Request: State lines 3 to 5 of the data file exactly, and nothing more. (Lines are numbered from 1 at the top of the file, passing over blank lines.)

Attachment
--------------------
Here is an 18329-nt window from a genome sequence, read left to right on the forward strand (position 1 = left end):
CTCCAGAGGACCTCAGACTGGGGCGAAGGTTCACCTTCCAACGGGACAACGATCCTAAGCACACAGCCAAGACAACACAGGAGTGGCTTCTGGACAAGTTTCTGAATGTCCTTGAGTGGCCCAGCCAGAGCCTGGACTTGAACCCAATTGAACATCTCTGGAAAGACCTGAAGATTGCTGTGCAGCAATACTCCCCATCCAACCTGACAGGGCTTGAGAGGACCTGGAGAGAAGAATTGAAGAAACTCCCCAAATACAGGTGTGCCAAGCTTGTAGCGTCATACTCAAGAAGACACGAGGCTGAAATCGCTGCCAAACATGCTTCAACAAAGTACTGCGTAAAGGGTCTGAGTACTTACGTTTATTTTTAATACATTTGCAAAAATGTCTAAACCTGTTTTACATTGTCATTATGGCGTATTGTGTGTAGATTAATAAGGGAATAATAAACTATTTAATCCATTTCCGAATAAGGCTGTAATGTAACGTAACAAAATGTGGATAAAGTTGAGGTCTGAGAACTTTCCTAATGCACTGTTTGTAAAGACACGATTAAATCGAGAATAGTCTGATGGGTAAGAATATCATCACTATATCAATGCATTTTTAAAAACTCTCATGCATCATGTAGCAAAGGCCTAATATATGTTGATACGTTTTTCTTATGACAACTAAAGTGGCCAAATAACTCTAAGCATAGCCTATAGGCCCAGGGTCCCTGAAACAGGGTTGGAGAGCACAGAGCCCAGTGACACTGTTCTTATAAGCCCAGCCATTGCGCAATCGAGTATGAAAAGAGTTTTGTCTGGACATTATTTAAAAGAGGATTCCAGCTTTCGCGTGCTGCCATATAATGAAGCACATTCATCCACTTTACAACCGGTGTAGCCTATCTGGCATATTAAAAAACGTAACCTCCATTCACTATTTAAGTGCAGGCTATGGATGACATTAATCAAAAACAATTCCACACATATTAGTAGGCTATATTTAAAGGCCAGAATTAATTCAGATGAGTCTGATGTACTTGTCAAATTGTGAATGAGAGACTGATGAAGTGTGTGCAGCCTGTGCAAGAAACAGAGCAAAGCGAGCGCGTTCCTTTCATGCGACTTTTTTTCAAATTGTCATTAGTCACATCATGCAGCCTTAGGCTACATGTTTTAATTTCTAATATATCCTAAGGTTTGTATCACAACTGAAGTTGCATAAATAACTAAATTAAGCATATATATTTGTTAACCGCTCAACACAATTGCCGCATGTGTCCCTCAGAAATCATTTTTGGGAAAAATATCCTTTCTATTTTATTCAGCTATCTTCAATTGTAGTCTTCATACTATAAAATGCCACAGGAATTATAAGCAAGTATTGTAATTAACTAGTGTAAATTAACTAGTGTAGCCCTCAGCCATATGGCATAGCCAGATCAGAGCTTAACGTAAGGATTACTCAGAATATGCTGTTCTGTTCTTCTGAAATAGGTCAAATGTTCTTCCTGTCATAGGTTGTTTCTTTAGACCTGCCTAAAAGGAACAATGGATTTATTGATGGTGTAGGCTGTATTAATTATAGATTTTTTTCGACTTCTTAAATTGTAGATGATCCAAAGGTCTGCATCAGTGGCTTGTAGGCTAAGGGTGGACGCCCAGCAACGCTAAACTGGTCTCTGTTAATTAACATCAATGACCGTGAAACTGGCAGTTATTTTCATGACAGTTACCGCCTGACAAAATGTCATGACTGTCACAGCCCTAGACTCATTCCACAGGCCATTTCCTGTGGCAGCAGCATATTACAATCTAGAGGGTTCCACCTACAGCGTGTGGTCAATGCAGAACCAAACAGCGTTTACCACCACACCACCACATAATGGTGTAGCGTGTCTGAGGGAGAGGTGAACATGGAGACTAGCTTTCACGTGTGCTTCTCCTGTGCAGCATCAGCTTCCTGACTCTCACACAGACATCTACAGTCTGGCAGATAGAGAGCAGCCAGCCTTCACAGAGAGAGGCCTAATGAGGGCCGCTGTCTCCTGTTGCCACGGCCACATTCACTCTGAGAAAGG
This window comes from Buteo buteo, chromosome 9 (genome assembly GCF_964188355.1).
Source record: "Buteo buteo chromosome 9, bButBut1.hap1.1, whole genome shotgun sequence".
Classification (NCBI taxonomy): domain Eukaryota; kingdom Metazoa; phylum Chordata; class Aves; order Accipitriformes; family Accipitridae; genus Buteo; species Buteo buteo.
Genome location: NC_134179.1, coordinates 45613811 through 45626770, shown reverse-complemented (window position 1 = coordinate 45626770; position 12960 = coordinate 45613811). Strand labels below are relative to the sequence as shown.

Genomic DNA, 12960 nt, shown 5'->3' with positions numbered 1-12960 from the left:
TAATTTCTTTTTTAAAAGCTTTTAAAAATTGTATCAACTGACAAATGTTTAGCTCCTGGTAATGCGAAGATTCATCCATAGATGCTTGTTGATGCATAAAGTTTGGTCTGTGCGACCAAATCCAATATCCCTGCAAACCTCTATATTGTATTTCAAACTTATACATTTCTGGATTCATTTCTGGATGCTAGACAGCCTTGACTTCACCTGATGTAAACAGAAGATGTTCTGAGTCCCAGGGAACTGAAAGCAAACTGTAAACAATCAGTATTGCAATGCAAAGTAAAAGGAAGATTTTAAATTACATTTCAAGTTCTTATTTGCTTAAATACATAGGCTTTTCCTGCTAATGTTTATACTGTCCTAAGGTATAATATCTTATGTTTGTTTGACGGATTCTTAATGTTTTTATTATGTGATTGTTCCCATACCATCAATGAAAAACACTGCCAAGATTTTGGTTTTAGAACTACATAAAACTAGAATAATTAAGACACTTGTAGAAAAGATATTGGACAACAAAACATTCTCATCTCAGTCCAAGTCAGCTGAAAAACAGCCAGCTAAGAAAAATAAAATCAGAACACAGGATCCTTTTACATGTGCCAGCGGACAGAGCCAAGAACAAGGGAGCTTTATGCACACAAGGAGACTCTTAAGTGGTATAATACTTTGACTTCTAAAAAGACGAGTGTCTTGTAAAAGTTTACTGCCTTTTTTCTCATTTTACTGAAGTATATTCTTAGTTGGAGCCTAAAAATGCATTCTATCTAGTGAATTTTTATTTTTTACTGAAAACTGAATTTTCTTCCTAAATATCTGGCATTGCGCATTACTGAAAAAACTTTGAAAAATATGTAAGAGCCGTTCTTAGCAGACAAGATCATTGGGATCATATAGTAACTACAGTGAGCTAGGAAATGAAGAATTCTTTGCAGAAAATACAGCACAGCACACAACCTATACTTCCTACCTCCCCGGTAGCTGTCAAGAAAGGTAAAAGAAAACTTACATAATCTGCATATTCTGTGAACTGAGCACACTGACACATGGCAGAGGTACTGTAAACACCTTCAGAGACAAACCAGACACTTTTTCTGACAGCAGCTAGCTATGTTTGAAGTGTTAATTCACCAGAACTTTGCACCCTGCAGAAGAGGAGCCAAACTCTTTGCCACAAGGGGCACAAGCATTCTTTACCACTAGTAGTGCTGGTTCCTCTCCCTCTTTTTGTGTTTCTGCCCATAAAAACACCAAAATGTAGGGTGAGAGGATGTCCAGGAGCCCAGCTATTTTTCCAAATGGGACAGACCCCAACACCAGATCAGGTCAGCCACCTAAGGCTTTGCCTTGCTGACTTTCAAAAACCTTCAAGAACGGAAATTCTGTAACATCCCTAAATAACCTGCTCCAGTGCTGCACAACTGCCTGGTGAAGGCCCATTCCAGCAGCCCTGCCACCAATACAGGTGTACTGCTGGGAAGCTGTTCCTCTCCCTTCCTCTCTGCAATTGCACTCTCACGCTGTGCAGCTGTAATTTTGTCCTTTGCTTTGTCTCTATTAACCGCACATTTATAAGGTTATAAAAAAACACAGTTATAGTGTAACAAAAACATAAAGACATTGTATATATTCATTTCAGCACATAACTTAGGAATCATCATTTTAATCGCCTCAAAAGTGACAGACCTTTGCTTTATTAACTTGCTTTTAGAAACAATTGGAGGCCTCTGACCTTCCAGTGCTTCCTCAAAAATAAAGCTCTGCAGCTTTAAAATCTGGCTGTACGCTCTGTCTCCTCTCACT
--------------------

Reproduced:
This window comes from Buteo buteo, chromosome 9 (genome assembly GCF_964188355.1).
Source record: "Buteo buteo chromosome 9, bButBut1.hap1.1, whole genome shotgun sequence".
Classification (NCBI taxonomy): domain Eukaryota; kingdom Metazoa; phylum Chordata; class Aves; order Accipitriformes; family Accipitridae; genus Buteo; species Buteo buteo.